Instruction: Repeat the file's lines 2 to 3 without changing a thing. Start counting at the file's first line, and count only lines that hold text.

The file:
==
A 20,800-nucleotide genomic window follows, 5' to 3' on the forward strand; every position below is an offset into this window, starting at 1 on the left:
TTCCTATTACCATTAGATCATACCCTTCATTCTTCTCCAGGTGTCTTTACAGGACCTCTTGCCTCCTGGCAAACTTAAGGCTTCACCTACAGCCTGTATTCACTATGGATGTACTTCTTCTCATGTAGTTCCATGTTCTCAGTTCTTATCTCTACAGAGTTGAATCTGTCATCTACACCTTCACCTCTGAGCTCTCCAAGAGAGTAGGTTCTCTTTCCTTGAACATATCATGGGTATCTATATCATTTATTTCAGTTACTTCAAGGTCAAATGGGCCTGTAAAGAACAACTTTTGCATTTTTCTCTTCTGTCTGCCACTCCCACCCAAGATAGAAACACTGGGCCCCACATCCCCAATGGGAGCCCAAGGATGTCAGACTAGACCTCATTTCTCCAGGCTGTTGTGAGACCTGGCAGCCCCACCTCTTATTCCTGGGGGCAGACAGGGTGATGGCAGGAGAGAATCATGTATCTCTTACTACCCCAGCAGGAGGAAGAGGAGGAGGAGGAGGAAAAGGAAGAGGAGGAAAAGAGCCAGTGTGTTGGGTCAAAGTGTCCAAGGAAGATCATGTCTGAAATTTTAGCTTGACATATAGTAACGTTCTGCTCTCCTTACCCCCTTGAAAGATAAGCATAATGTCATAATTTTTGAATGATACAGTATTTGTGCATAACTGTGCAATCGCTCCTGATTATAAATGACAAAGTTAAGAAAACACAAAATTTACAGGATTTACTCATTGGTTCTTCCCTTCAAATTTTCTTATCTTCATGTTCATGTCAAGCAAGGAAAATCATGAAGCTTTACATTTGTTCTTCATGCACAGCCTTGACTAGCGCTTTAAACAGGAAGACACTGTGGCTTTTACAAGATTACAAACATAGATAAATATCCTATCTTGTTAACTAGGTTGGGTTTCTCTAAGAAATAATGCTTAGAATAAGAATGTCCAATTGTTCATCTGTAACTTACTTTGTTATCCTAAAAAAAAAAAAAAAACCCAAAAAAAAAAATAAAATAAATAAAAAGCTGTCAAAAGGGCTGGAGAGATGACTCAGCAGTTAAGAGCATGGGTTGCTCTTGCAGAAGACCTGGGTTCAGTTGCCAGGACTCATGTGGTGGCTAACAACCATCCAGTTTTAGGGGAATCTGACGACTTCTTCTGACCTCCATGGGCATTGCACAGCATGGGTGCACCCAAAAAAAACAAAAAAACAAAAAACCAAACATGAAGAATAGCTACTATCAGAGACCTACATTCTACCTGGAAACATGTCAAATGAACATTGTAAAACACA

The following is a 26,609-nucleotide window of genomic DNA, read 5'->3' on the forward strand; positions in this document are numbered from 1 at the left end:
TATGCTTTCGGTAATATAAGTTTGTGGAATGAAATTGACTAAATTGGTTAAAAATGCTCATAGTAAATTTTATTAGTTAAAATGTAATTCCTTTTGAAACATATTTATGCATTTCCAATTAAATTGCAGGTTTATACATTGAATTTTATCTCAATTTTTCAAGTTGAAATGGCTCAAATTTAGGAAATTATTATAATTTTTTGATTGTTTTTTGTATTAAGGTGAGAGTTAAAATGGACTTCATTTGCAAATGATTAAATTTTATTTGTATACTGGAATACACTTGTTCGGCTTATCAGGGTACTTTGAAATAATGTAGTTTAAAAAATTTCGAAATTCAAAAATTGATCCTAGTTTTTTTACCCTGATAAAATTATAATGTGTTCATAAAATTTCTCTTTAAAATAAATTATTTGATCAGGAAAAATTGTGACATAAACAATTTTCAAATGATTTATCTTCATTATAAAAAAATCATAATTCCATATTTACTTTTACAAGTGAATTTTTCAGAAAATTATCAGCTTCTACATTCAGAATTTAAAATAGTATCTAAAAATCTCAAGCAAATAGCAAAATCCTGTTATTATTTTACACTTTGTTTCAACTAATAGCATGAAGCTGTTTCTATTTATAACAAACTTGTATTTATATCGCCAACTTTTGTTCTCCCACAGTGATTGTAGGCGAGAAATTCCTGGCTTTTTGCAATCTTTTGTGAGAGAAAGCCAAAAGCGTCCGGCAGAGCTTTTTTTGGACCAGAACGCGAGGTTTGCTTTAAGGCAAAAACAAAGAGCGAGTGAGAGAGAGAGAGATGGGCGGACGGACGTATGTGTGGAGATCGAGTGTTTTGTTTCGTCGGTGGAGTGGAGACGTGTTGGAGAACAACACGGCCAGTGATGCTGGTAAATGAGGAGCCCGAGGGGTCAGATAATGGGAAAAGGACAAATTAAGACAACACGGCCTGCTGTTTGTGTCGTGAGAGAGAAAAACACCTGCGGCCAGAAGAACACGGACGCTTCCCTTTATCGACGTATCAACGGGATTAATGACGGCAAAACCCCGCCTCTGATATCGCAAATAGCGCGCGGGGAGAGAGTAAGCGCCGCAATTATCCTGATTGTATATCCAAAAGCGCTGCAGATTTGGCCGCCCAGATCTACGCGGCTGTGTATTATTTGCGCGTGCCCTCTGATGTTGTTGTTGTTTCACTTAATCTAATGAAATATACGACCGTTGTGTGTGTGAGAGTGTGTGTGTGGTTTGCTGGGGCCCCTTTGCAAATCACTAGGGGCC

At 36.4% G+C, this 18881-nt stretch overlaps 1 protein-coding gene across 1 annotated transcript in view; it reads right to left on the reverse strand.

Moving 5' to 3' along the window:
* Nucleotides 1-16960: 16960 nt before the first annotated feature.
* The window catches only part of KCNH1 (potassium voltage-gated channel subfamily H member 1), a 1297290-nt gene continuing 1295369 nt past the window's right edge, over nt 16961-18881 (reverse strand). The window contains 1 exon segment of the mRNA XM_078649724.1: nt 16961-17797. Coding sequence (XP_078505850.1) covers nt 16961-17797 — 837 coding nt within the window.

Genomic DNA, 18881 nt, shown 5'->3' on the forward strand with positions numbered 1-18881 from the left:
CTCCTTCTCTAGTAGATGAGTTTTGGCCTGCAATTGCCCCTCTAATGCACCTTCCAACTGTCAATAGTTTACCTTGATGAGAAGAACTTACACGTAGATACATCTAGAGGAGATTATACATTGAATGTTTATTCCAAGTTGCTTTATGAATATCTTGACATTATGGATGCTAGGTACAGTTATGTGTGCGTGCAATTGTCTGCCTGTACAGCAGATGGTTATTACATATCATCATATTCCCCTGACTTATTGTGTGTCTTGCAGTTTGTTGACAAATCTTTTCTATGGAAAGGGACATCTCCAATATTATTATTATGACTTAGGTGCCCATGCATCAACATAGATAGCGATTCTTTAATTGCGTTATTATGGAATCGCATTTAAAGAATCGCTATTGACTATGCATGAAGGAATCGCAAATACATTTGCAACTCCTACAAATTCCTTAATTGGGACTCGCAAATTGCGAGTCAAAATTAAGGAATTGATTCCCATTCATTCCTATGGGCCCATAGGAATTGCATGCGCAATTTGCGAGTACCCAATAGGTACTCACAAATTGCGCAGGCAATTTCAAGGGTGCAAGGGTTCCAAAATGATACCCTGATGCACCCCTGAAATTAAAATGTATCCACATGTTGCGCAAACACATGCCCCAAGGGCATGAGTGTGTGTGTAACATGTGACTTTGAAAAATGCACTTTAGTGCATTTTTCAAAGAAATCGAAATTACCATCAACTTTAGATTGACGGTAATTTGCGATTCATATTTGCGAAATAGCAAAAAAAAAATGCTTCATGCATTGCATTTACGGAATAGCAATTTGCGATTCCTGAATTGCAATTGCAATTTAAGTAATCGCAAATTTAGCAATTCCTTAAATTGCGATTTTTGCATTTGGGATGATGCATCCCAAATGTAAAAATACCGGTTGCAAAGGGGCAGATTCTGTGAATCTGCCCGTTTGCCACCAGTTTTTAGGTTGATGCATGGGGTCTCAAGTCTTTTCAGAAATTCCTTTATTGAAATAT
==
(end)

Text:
TTCCTATTACCATTAGATCATACCCTTCATTCTTCTCCAGGTGTCTTTACAGGACCTCTTGCCTCCTGGCAAACTTAAGGCTTCACCTACAGCCTGTATTCACTATGGATGTACTTCTTCTCATGTAGTTCCATGTTCTCAGTTCTTATCTCTACAGAGTTGAATCTGTCATCTACACCTTCACCTCTGAGCTCTCCAAGAGAGTAGGTTCTCTTTCCTTGAACATATCATGGGTATCTATATCATTTATTTCAGTTACTTCAAGGTCAAATGGGCCTGTAAAGAACAACTTTTGCATTTTTCTCTTCTGTCTGCCACTCCCACCCAAGATAGAAACACTGGGCCCCACATCCCCAATGGGAGCCCAAGGATGTCAGACTAGACCTCATTTCTCCAGGCTGTTGTGAGACCTGGCAGCCCCACCTCTTATTCCTGGGGGCAGACAGGGTGATGGCAGGAGAGAATCATGTATCTCTTACTACCCCAGCAGGAGGAAGAGGAGGAGGAGGAGGAAAAGGAAGAGGAGGAAAAGAGCCAGTGTGTTGGGTCAAAGTGTCCAAGGAAGATCATGTCTGAAATTTTAGCTTGACATATAGTAACGTTCTGCTCTCCTTACCCCCTTGAAAGATAAGCATAATGTCATAATTTTTGAATGATACAGTATTTGTGCATAACTGTGCAATCGCTCCTGATTATAAATGACAAAGTTAAGAAAACACAAAATTTACAGGATTTACTCATTGGTTCTTCCCTTCAAATTTTCTTATCTTCATGTTCATGTCAAGCAAGGAAAATCATGAAGCTTTACATTTGTTCTTCATGCACAGCCTTGACTAGCGCTTTAAACAGGAAGACACTGTGGCTTTTACAAGATTACAAACATAGATAAATATCCTATCTTGTTAACTAGGTTGGGTTTCTCTAAGAAATAATGCTTAGAATAAGAATGTCCAATTGTTCATCTGTAACTTACTTTGTTATCCTAAAAAAAAAAAAAAAACCCAAAAAAAAAAATAAAATAAATAAAAAGCTGTCAAAAGGGCTGGAGAGATGACTCAGCAGTTAAGAGCATGGGTTGCTCTTGCAGAAGACCTGGGTTCAGTTGCCAGGACTCATGTGGTGGCTAACAACCATCCAGTTTTAGGGGAATCTGACGACTTCTTCTGACCTCCATGGGCATTGCACAGCATGGGTGCACCCAAAAAAAACAAAAAAACAAAAAACCAAACATGAAGAATAGCTACTATCAGAGACCTACATTCTACCTGGAAACATGTCAAATGAACATTGTAAAACACA

The following is a 26,609-nucleotide window of genomic DNA, read 5'->3' on the forward strand; positions in this document are numbered from 1 at the left end: